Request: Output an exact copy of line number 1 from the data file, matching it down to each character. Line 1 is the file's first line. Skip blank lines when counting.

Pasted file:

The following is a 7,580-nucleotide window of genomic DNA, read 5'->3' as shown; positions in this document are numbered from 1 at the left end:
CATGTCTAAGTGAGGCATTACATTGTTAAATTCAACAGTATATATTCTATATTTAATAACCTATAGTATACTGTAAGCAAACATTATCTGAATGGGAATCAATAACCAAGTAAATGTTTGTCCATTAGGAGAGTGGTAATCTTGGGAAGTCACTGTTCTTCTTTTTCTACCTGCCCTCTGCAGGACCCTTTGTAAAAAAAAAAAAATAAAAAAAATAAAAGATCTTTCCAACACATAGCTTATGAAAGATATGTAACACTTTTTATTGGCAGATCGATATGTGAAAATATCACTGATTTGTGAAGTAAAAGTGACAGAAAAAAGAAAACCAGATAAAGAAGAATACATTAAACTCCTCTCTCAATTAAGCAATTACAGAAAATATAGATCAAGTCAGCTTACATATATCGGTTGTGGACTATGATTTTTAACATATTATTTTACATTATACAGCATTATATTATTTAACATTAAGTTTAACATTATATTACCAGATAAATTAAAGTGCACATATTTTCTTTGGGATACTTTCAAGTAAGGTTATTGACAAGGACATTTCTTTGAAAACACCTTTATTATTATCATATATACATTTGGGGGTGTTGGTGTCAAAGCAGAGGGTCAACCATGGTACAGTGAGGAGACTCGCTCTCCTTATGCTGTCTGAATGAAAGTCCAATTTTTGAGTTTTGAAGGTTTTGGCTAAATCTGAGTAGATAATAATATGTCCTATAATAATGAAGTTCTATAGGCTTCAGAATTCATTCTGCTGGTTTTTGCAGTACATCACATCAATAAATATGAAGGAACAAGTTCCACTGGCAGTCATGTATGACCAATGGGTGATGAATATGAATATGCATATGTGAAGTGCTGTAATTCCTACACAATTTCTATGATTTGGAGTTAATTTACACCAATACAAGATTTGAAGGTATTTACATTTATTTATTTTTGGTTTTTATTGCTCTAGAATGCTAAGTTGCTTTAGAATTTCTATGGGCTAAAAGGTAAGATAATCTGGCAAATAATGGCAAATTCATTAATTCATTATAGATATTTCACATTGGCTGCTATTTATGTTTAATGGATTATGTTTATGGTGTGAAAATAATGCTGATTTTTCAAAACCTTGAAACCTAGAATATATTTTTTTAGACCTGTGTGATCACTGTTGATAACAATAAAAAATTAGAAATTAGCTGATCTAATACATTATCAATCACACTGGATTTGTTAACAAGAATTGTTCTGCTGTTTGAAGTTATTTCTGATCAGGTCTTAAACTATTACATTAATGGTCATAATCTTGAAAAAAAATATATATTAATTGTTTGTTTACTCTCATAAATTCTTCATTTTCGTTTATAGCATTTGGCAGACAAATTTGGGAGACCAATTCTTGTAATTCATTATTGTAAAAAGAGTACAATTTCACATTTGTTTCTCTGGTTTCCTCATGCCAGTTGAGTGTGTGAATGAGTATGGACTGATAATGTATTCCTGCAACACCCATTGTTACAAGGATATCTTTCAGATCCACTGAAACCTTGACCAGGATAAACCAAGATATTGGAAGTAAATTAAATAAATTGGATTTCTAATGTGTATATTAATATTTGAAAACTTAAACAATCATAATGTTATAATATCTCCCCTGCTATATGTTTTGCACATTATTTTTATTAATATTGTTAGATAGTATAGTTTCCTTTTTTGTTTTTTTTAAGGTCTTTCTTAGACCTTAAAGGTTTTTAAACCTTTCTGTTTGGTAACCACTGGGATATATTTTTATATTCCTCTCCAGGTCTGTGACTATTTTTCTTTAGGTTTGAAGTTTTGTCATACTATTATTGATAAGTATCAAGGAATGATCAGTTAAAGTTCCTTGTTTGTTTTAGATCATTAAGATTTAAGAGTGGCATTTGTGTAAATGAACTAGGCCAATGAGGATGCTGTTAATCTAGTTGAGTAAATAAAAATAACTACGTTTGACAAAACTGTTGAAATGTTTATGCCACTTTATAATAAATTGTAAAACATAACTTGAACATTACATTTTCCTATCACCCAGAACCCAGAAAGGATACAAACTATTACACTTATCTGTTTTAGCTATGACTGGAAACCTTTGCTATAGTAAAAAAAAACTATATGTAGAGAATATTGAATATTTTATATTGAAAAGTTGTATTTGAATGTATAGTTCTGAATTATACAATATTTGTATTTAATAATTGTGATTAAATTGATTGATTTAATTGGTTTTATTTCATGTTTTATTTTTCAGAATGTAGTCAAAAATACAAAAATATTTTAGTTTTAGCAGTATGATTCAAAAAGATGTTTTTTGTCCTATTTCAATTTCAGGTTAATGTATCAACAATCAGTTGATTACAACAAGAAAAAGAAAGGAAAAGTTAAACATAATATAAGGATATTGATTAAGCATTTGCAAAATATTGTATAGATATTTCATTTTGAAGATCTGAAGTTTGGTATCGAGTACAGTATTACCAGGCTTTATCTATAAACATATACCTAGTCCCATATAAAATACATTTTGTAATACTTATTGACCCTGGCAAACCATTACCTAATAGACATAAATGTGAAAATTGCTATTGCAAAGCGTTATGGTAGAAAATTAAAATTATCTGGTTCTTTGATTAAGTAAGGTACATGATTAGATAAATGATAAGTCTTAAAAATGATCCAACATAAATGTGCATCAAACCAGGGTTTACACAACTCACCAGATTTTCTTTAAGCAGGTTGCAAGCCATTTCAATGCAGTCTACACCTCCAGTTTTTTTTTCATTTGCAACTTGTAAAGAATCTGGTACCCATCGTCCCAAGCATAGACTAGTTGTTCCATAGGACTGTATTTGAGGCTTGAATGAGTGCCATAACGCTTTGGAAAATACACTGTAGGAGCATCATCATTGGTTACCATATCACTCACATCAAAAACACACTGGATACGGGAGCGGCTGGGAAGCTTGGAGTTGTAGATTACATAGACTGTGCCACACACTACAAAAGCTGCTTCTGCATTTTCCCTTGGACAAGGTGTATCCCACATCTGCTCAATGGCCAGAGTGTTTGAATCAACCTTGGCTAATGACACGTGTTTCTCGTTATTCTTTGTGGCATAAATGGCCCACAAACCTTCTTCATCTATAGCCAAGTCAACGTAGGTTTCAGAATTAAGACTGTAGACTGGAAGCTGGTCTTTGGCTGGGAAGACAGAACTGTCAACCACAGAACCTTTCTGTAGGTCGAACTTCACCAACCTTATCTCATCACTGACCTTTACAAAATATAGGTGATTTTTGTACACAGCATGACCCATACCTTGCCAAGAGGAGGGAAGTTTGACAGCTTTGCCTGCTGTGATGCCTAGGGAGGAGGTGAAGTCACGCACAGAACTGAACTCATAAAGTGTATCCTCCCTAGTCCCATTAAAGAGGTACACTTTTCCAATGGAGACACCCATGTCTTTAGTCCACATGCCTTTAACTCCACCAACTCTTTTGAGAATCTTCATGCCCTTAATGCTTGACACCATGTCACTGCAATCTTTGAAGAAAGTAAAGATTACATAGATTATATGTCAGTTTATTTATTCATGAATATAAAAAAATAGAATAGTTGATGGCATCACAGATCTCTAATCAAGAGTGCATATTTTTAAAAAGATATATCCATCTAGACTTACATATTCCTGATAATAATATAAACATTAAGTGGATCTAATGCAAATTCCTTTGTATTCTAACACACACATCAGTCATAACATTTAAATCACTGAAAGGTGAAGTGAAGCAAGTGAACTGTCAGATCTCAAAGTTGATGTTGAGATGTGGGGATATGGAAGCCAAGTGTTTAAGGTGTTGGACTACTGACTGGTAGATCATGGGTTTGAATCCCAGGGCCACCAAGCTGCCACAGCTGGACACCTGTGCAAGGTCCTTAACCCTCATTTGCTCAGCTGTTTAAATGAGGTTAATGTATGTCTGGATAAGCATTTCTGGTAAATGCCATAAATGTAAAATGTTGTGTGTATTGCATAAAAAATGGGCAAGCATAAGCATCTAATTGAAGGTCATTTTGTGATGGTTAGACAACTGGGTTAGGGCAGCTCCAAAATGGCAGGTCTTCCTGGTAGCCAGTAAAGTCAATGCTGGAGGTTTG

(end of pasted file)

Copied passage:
The following is a 7,580-nucleotide window of genomic DNA, read 5'->3' as shown; positions in this document are numbered from 1 at the left end: